Ecological research, 30 feet down - Jon Witman, professor of biology, photographs an 18-by-24-inch sample of a Caribbean rock wall. He and his team produced and analyzed more than 1,500 such marine images from around the world.
Latitude matters - A photographic sample taken from a ledge off Cape Town, South Africa, is packed with sponges, anemones, soft corals, sea fans and bryzoans, whose name, taken from the Greek, means “moss animals.”
In an epic research project spanning 14 years and seven continents, a research team based at Brown University has photographed and cataloged nearly 3,000 species of sponges, corals and other shallow water ocean invertebrates from Antarctica to Australia. The key finding: Large-scale forces play a pivotal role in local species diversity. Results are published in the current online early edition of the Proceedings of the National Academy of Sciences.
In a groundbreaking, globetrotting study of sea life in shallow waters, a research team led by a Brown University marine ecologist has found that the richness of species diversity in a small patch of ocean is powerfully shaped by far-away forces.
Jon Witman, associate professor of biology at Brown, said this finding was a surprise. At the start of the project, Witman expected to find that forces specific to a small area of ocean – predation, species competition and disturbances such as hurricanes or landslides – would play a central role in limiting the number of species found there.
Wendy Lawton | EurekAlert!
Scientists team up on study to save endangered African penguins
16.11.2017 | Florida Atlantic University
Climate change: Urban trees are growing faster worldwide
13.11.2017 | Technische Universität München
Heat from the friction of rocks caused by tidal forces could be the “engine” for the hydrothermal activity on Saturn's moon Enceladus. This presupposes that...
The WHO reports an estimated 429,000 malaria deaths each year. The disease mostly affects tropical and subtropical regions and in particular the African continent. The Fraunhofer Institute for Silicate Research ISC teamed up with the Fraunhofer Institute for Molecular Biology and Applied Ecology IME and the Institute of Tropical Medicine at the University of Tübingen for a new test method to detect malaria parasites in blood. The idea of the research project “NanoFRET” is to develop a highly sensitive and reliable rapid diagnostic test so that patient treatment can begin as early as possible.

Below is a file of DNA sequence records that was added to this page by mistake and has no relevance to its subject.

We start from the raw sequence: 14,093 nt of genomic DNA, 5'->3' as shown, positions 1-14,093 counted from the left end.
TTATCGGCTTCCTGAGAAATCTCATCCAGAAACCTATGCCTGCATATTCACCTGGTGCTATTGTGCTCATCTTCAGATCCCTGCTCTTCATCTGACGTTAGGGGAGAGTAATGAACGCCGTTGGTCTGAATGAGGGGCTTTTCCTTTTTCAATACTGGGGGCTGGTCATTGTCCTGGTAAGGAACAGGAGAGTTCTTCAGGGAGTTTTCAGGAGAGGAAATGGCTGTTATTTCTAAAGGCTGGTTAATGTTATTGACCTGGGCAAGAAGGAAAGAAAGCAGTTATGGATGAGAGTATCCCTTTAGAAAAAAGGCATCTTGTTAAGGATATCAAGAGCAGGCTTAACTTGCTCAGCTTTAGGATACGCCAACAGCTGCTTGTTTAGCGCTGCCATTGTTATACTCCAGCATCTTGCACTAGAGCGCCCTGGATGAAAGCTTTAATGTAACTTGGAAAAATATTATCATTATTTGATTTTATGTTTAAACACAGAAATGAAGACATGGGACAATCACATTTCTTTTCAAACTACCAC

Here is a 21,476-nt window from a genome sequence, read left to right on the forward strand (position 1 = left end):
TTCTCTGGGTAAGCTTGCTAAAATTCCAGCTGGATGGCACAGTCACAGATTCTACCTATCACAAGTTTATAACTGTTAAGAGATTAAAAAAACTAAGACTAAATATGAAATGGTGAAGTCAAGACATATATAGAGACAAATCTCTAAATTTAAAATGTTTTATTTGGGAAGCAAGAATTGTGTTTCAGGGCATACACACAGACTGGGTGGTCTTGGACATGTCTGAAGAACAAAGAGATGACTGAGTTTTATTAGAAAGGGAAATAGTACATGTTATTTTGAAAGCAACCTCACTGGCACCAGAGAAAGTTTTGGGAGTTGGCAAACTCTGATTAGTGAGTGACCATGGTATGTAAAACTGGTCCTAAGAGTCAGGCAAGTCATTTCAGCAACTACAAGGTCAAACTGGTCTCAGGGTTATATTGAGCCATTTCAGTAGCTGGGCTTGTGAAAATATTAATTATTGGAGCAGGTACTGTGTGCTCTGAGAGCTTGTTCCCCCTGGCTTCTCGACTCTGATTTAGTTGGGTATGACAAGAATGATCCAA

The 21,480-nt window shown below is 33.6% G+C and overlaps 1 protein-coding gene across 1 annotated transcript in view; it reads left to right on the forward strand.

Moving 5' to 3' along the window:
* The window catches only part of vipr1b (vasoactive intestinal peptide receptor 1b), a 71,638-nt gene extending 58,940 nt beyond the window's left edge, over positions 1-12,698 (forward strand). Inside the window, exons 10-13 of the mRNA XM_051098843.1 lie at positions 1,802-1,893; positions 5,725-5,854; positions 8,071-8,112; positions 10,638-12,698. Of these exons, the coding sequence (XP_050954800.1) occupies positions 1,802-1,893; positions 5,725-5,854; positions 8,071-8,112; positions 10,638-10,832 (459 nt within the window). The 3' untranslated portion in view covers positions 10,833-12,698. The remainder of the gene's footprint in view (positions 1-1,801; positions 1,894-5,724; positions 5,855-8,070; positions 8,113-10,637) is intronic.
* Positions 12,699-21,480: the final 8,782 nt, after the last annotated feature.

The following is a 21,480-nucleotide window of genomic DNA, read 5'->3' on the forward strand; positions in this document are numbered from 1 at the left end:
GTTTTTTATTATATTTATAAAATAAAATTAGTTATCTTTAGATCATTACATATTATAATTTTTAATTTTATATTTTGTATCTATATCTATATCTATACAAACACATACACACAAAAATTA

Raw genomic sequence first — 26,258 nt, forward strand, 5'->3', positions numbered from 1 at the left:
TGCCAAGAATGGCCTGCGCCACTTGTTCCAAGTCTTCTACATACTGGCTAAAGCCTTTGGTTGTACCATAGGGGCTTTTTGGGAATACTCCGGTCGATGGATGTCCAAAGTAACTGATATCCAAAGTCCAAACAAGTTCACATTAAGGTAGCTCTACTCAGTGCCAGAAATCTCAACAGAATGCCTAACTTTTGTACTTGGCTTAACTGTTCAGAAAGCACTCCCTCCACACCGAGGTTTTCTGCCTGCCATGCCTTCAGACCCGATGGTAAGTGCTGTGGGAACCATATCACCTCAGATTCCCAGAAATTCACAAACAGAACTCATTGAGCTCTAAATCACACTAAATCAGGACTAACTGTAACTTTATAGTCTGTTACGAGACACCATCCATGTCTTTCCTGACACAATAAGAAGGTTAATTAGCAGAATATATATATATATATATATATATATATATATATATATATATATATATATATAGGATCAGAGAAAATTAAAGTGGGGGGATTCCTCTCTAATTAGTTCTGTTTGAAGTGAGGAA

Malaria is caused by parasites transmitted by mosquito bite. The most dangerous form of malaria is malaria tropica. Left untreated, it is fatal in most cases....
The formation of stars in distant galaxies is still largely unexplored. For the first time, astron-omers at the University of Geneva have now been able to closely observe a star system six billion light-years away. In doing so, they are confirming earlier simulations made by the University of Zurich. One special effect is made possible by the multiple reflections of images that run through the cosmos like a snake.
Today, astronomers have a pretty accurate idea of how stars were formed in the recent cosmic past. But do these laws also apply to older galaxies? For around a...
Just because someone is smart and well-motivated doesn't mean he or she can learn the visual skills needed to excel at tasks like matching fingerprints, interpreting medical X-rays, keeping track of aircraft on radar displays or forensic face matching.
That is the implication of a new study which shows for the first time that there is a broad range of differences in people's visual ability and that these...
Computer Tomography (CT) is a standard procedure in hospitals, but so far, the technology has not been suitable for imaging extremely small objects. In PNAS, a team from the Technical University of Munich (TUM) describes a Nano-CT device that creates three-dimensional x-ray images at resolutions up to 100 nanometers. The first test application: Together with colleagues from the University of Kassel and Helmholtz-Zentrum Geesthacht the researchers analyzed the locomotory system of a velvet worm.
During a CT analysis, the object under investigation is x-rayed and a detector measures the respective amount of radiation absorbed from various angles....
15.11.2017 | Event News
15.11.2017 | Event News
30.10.2017 | Event News
23.11.2017 | Information Technology
23.11.2017 | Physics and Astronomy
23.11.2017 | Life Sciences